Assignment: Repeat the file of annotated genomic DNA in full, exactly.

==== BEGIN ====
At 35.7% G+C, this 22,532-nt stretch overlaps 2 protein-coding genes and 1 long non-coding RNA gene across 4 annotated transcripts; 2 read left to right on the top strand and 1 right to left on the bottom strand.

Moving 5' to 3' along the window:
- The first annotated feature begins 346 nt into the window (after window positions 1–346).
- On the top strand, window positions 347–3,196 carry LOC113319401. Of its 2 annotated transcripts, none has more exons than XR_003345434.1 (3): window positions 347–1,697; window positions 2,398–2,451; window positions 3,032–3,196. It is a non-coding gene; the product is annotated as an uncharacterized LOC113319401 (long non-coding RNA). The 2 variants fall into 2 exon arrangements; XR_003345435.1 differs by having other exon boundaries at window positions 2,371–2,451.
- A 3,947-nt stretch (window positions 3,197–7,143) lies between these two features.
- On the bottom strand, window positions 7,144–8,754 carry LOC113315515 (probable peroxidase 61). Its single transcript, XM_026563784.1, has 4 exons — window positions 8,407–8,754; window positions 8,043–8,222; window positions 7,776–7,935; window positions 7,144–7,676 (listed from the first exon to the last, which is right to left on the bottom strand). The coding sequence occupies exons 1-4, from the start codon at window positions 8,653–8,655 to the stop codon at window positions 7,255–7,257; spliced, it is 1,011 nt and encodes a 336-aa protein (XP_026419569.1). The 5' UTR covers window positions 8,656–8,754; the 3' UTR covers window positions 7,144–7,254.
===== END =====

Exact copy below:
At 35.7% G+C, this 22,532-nt stretch overlaps 2 protein-coding genes and 1 long non-coding RNA gene across 4 annotated transcripts; 2 read left to right on the top strand and 1 right to left on the bottom strand.

Moving 5' to 3' along the window:
- The first annotated feature begins 346 nt into the window (after window positions 1–346).
- On the top strand, window positions 347–3,196 carry LOC113319401. Of its 2 annotated transcripts, none has more exons than XR_003345434.1 (3): window positions 347–1,697; window positions 2,398–2,451; window positions 3,032–3,196. It is a non-coding gene; the product is annotated as an uncharacterized LOC113319401 (long non-coding RNA). The 2 variants fall into 2 exon arrangements; XR_003345435.1 differs by having other exon boundaries at window positions 2,371–2,451.
- A 3,947-nt stretch (window positions 3,197–7,143) lies between these two features.
- On the bottom strand, window positions 7,144–8,754 carry LOC113315515 (probable peroxidase 61). Its single transcript, XM_026563784.1, has 4 exons — window positions 8,407–8,754; window positions 8,043–8,222; window positions 7,776–7,935; window positions 7,144–7,676 (listed from the first exon to the last, which is right to left on the bottom strand). The coding sequence occupies exons 1-4, from the start codon at window positions 8,653–8,655 to the stop codon at window positions 7,255–7,257; spliced, it is 1,011 nt and encodes a 336-aa protein (XP_026419569.1). The 5' UTR covers window positions 8,656–8,754; the 3' UTR covers window positions 7,144–7,254.